Florida’s faltering economy burns chains, forces statewide wave of unit closures

Florida’s faltering economy burns chains, forces statewide wave of unit closures

Pummeled by rising costs and falling sales, restaurant companies are shuttering units in Florida as the Sunshine State’s once blazing-hot economy continues to fizzle.

In recent months, select units of Church’s [3] Chicken, Donatos Pizza, Sam Seltzer’s Steakhouse, Bennigan’s [4], Steak and Ale [5], and Roadhouse Grill, among others, have closed their doors, prompting observers to lament the spate of closures as extraordinary.

Carol Dover, president and chief executive of the Florida Restaurant and Lodging Association, believes the number of closings to be the highest in her 13-year tenure with the FRLA.

“We aren’t just getting hit with fuel prices, but food, labor and more,” she said. “So it’s not just one thing hitting the operators here. Every time they come up for air it’s something else.

“Every little expense is crawling higher and higher, and this is more than a lot of these smaller businesses can handle,” she continued. “A lot of them are at 2 [percent] to 3 percent profit margins. I just wonder at what point will we be at a breaking point in the industry.”

While Florida is not the only state affected by the slowed economy, it has been hit hard as the booming growth of the early 2000s sputters with the sub-prime mortgage meltdown, throwing Florida’s real estate market into disarray.

According to RealtyTrac Inc., the number of foreclosure filings nationwide in June was 71,000, up 50 percent from the same period a year earlier. Also, for the third month in a row, Florida and California were home to nine out of 10 geographic areas suffering the most foreclosures.

“This situation has a lot of people worried,” said William P. Fisher, Darden [6] Eminent Scholar in restaurant management at the Rosen School of Hospitality Management at the University of Central Florida in Orlando. “They feel wealth is diminishing, thus they are eating out less, so it is no surprise that a fair amount of restaurants are closing. This is as much a psychological depression as it is anything. I don’t see us coming out of it for a year or more.”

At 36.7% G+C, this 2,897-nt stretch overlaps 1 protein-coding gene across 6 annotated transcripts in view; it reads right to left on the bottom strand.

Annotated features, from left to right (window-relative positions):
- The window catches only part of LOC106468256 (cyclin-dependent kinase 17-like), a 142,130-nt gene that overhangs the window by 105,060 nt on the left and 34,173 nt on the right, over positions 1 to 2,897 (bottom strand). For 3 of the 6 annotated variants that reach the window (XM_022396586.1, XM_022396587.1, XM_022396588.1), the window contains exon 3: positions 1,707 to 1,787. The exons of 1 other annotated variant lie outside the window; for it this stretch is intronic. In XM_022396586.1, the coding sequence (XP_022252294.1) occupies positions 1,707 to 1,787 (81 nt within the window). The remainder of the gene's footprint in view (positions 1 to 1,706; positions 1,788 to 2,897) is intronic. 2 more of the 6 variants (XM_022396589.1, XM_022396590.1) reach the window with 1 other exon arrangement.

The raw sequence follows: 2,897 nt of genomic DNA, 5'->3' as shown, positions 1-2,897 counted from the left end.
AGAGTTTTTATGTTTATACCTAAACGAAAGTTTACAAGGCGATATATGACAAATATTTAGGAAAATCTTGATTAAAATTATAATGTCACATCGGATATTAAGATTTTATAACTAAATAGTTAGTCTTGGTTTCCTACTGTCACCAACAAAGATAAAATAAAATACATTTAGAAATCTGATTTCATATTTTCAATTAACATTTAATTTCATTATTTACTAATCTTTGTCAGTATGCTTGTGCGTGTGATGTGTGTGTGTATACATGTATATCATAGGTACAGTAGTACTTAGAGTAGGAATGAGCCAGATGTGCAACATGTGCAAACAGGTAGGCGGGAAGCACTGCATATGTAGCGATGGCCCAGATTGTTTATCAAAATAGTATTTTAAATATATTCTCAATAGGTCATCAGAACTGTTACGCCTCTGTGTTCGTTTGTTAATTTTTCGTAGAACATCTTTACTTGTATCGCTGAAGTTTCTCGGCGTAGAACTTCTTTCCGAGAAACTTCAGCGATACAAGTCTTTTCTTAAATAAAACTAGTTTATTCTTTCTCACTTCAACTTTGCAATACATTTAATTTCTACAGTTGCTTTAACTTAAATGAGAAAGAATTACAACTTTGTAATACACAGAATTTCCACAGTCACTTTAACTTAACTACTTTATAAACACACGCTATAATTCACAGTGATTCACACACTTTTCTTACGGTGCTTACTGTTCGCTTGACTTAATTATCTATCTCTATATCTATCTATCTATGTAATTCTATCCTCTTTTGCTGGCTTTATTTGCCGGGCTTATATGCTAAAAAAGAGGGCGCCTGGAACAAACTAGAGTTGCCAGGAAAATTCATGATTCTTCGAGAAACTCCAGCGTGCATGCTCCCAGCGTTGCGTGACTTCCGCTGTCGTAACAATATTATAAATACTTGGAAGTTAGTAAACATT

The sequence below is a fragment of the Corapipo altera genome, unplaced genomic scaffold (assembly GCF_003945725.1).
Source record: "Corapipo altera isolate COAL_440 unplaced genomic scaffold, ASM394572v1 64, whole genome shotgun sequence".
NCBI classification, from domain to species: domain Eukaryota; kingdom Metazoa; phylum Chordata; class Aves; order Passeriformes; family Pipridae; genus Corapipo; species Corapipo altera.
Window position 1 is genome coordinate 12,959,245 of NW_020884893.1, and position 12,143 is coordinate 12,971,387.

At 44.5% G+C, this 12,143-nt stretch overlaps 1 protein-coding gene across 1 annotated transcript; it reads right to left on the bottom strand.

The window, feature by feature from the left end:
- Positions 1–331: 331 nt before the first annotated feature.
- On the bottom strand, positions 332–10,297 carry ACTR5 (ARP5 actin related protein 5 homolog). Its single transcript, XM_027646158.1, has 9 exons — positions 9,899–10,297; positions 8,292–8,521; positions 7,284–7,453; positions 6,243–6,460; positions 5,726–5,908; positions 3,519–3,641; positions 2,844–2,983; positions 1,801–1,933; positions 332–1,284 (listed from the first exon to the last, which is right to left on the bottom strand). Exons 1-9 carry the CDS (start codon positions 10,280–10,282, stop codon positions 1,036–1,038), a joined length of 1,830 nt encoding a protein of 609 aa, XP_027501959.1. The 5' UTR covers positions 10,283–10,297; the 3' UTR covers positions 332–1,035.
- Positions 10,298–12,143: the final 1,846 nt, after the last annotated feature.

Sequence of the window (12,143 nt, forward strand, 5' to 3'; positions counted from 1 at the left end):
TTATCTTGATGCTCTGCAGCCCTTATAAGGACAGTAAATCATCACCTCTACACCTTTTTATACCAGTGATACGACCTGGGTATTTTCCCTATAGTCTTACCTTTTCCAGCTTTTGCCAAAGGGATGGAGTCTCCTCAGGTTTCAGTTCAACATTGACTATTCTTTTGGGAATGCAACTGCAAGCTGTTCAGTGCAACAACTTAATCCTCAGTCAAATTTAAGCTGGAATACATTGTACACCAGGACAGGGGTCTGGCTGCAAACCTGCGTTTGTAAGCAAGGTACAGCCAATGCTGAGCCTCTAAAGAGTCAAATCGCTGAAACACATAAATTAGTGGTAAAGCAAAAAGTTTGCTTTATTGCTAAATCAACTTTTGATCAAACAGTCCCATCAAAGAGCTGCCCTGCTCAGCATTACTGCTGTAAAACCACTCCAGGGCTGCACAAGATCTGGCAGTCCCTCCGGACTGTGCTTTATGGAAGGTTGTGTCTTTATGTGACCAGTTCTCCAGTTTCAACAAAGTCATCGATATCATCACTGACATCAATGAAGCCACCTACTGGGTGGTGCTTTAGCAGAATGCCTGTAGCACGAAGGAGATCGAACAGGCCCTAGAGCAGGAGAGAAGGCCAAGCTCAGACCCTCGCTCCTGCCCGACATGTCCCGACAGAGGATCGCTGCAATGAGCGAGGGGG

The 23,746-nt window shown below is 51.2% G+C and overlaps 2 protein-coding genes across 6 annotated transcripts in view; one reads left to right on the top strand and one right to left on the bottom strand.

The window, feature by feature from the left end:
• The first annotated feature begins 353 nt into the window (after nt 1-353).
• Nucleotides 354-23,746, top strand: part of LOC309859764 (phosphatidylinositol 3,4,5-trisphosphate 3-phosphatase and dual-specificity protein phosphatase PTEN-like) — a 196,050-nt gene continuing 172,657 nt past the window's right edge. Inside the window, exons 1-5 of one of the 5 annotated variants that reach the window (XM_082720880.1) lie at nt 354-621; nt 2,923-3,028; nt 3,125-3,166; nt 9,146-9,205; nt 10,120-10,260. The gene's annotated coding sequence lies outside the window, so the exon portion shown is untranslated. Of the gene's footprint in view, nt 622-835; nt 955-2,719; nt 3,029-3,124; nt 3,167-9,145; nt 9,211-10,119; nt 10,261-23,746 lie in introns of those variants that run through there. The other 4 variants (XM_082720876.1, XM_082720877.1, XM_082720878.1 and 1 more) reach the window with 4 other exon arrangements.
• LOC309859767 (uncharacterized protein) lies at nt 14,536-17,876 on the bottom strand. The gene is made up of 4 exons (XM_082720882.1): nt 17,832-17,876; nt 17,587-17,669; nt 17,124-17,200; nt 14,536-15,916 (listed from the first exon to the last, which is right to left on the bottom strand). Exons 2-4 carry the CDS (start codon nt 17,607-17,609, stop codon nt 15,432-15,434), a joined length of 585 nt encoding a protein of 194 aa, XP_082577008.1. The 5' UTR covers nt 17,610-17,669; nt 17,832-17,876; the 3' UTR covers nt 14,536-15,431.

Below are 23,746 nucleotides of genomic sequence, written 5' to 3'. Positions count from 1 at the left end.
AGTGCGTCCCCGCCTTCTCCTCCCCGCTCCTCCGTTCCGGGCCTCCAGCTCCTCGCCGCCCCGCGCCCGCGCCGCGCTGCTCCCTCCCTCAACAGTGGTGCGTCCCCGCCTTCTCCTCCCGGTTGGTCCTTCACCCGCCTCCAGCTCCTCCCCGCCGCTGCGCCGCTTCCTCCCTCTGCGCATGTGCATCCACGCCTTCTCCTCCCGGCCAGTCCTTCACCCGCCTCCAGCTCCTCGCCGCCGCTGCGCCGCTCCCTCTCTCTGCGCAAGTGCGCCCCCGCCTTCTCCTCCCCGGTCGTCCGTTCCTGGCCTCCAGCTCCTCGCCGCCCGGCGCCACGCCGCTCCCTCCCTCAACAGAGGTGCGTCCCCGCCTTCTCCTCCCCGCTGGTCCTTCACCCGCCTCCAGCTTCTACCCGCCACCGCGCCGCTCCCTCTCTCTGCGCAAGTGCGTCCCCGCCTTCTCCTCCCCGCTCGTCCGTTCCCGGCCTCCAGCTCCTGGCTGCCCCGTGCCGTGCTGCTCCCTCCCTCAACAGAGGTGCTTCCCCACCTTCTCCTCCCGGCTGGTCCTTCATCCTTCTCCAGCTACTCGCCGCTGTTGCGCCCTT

In the meantime, many operators are stemming their losses by closing underperforming units.

Quick Service Foods, a Church’s Chicken franchisee based in Tampa, Fla., recently received court approval to put some of its 18 units on the block, including three it had closed after filing for Chapter 11 bankruptcy protection in February.

The company blamed a decline in sales and rising fuel costs on its financial troubles.

Sam Seltzer’s Steakhouses of America Inc., also based in Tampa, filed for Chapter 11 bankruptcy protection in June, claiming that the weak economic environment, debt from previous expansion and rising fuel costs all had contributed to its problems. The company obtained a $1 million credit line to support it as it restructures and also closed three of its nine restaurants.

Tammie Atkinson, director of marketing for the regional steakhouse chain, said the remaining six restaurants are profitable and will stay open.

Columbus, Ohio-based Donatos Pizza closed its remaining seven company-owned restaurants in Florida in June, citing the high cost of operations. The pizza chain closed four units last October, the same month it announced a 60-unit, expansion deal in the Southeast with Piedmont Pizzeria LLC. Piedmont is led in part by Bojangles [7] veteran Joe Drury.